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Is homebirth safe?

Posted on Apr 15, 2009 in Birthing, Childbirth Options | 3 comments

Is homebirth safe?

The most recent studies have shown that with healthy pregnancies free of complications, planned home births attended by trained midwives are as safe as hospital births. There are some VERY important distinctions made in the above statement. Studies of home birth look at: Low Risk women Families who have planned ahead of time to have their birth at home and prepared for it. This does NOT include births that happened so fast that paramedics were called or mom delivered at home alone. Home births attended by trained professional midwives. These studies make no claim as to the safety of unassisted home birth, precipitous home birth or home birth for women who do not meet the criteria for being low risk. Please note the overall findings of a study on home birth reported in the Canadian Medical Association Journal, including some very important benefits of home birth: “there were fewer interventions during labour, including electronic fetal monitoring, induction of labour, episiotomy and cesarean section; women were more likely to have an intact perineum and fewer maternal infections and were no more likely to have third-degree or fourth-degree tears or postpartum hemorrhage; and there were no significant differences in perinatal mortality, 5-minute Apgar scores and meconium aspiration syndrome, as compared with women intending to deliver in hospital who were assisted by physicians or midwives.” – Régis Blais, Are home births safe? CMAJ 2002;166(3):335-6 There is a wealth of information available on this subject: Check out our articles & research...

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Rebirth: Maternity Care Alternatives

Posted on Feb 3, 2009 in Birthing, Childbirth Options, Featured, Maternity Care Options | 0 comments

Rebirth: Maternity Care Alternatives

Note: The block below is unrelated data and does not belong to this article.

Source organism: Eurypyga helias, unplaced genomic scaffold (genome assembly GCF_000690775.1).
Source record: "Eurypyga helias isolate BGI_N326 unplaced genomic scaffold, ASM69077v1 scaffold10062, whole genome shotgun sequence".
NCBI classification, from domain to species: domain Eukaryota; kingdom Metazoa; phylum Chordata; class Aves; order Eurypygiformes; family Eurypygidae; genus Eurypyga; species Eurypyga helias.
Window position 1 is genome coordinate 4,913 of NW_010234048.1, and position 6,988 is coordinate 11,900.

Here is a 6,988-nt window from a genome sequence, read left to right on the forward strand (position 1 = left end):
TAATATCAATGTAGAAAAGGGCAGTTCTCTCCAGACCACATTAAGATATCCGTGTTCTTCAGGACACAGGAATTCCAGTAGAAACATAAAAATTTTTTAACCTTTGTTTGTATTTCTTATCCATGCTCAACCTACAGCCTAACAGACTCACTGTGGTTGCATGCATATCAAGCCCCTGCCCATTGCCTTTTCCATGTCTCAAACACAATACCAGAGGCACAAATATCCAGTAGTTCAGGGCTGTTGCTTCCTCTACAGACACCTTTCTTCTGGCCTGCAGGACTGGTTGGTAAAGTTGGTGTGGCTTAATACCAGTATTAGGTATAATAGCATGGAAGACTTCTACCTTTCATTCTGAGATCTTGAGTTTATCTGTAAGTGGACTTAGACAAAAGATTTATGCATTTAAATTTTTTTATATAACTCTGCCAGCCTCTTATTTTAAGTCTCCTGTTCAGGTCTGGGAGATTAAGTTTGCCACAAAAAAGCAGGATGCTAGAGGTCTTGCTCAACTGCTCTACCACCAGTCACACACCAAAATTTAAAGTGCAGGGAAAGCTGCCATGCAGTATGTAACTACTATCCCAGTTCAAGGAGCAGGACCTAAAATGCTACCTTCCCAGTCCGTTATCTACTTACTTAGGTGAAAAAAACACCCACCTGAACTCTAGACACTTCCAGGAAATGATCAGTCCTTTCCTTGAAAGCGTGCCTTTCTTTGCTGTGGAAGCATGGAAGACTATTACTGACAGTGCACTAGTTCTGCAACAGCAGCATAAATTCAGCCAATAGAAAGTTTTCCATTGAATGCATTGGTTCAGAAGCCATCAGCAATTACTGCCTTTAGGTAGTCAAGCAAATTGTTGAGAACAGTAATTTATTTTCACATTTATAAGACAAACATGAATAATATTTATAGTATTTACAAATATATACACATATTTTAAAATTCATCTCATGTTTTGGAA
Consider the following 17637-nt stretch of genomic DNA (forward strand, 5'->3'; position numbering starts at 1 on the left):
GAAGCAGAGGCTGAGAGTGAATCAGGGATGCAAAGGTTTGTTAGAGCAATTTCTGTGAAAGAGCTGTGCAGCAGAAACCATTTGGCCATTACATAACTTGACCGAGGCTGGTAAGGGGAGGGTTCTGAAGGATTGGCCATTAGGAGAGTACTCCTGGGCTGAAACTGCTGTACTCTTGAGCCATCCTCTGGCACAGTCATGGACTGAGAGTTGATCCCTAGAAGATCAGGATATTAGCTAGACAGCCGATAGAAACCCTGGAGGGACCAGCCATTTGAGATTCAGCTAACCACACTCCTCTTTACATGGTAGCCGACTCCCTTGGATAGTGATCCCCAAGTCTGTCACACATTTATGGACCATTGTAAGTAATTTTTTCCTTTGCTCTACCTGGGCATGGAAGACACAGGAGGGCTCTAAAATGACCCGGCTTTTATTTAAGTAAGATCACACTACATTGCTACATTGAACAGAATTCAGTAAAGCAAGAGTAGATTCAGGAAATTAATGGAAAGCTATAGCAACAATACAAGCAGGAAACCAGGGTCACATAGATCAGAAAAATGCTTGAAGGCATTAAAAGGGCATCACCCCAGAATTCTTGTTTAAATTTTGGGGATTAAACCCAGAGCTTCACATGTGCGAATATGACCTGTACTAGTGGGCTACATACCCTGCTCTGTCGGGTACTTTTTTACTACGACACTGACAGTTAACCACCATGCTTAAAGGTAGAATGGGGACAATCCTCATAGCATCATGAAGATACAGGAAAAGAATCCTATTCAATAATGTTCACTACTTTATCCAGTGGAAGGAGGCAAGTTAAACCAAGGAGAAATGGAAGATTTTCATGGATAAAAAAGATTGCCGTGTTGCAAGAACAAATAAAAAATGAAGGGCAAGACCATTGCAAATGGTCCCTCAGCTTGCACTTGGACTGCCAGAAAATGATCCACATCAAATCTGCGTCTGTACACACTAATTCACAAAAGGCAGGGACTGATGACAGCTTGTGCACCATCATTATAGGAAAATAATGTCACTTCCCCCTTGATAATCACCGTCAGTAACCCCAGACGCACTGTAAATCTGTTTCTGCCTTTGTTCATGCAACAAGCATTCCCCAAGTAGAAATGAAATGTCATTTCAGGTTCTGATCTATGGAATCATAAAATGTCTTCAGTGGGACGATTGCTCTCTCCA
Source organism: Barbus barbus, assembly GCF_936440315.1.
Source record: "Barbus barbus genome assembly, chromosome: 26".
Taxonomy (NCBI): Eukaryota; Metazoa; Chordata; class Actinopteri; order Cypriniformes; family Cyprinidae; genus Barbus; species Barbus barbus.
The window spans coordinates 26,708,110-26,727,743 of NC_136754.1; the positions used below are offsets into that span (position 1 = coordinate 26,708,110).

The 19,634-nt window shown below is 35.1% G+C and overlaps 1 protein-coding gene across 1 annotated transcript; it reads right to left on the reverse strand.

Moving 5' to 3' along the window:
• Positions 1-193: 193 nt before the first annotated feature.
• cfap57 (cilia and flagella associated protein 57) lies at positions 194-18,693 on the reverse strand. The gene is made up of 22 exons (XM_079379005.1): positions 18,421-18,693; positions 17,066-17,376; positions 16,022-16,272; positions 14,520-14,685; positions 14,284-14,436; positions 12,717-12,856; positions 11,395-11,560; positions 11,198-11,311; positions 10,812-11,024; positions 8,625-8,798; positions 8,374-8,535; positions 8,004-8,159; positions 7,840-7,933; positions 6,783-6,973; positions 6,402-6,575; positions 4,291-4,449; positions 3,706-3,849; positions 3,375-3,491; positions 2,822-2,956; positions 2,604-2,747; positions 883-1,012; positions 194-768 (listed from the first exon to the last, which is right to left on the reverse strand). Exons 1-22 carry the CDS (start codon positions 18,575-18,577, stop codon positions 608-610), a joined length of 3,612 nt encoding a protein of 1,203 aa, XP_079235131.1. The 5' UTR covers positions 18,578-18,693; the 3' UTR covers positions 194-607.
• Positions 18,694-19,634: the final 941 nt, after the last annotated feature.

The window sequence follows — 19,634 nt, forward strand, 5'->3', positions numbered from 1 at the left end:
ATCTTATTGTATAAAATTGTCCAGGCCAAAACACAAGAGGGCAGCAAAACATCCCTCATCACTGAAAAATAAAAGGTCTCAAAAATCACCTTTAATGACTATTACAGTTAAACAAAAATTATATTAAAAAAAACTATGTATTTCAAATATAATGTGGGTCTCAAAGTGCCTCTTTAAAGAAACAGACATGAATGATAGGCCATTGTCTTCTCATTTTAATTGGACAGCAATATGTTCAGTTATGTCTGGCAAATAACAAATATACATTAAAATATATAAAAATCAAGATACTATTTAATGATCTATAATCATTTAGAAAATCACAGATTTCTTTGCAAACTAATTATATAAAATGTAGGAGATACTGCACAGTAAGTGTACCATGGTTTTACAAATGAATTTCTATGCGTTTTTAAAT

Planning to have your baby in the hospital? You might have to contend with some of the symptoms of an over-burdened healthcare system. Maternity wards can be over-crowded and under-staffed. Hospital stays are getting shorter. And if you happen to go into labour at the wrong time, you could be sent to another city’s hospital because all of the hospitals nearby are at capacity. What if our maternity care system could be over-hauled to relieve the burden? What are the realities? Fewer doctors and nurses Besides the well-publicized shortage of nurses, Canada also faces a shortage of physicians who attend births. Between 1992 and 2004, the percentage of general practitioners who attended births fell from 28% to only 13%. Rising Costs Having a baby in these technological times is not cheap. The average cost for a vaginal delivery is $2,800. For a caesarean, it is closer to $5,000. This does not include the added costs associated with length of hospital stay or neonatal care. With every epidural, there is an added expense for the anesthesiologist and with a BC cesarean rate approaching 30%, costs are rising for maternity care. Shorter Stays An obvious cost-cutting measure is to shorten hospital stays. The average length of stay for a vaginal birth in BC has fallen to only two days. For a cesarean birth, it is less than four days. Women are being sent home to care for newborns within a couple of days of major abdominal surgery. What happened to resting and recovering from birth? How would a new system look? Midwives Midwives are trained specialists in birth. They have usually completed four years of practical training. Their appointments run about fifty minutes (as opposed to the standard ten minutes with your family doctor). They often do home visits in the first week after baby is born to help initiate breastfeeding and to monitor mom and baby. Mothers report excellent continuity of care and higher levels of satisfaction with their births and their care. The midwifery model of care tends to be cheaper than the current medical model. Midwives believe that birth is a natural physiological process. Though trained to spot and mitigate problems, midwives adopt a fairly hands-off approach as caregivers. Births attended by midwives show a lower incidence of epidural use, episiotomy, and cesarean section. The benefits are not just higher maternal satisfaction, but also much lower costs. Homebirth & Birth Centres In the last two hundred years, medicine has managed to pull birth firmly into its clutches. Contrary to all logic, with birth, we take women who are healthy and place them in the hospital as a preventative measure (in case something goes wrong) and then we treat them the same way we treat the sick and injured. Since when is pregnancy a disease? Modern medicine can be thanked for the low incidence of infant and mother mortality associated with birth today. We know more about the human body, more about birth, more about infection. We know to keep wounds clean. We have antibiotics and other modern drugs. We can save moms and babies from situations that would have claimed their lives only 100 years ago. But that does not necessarily mean that birth belongs in hospital. We can transfer our medical knowledge to other places, like the home. Recent studies show that with healthy pregnancies free of complications, planned homebirths attended by trained midwives are as safe as hospital births. For low risk women, we can achieve safe birth at home and reap a dual benefit because there are advantages to birthing where a mother feels safest and most comfortable. We can also find a middle ground instead of polarizing between hospital and home. Imagine the power of a birth centre: birthing in a homelike setting with a midwife, a birth pool, medical equipment tucked out of sight and the potential of a quick transfer to hospital if need be. On the flip side, imagine the benefits for our rural and northern communities that don’t have hospitals have their own. Mothers would no longer have to travel...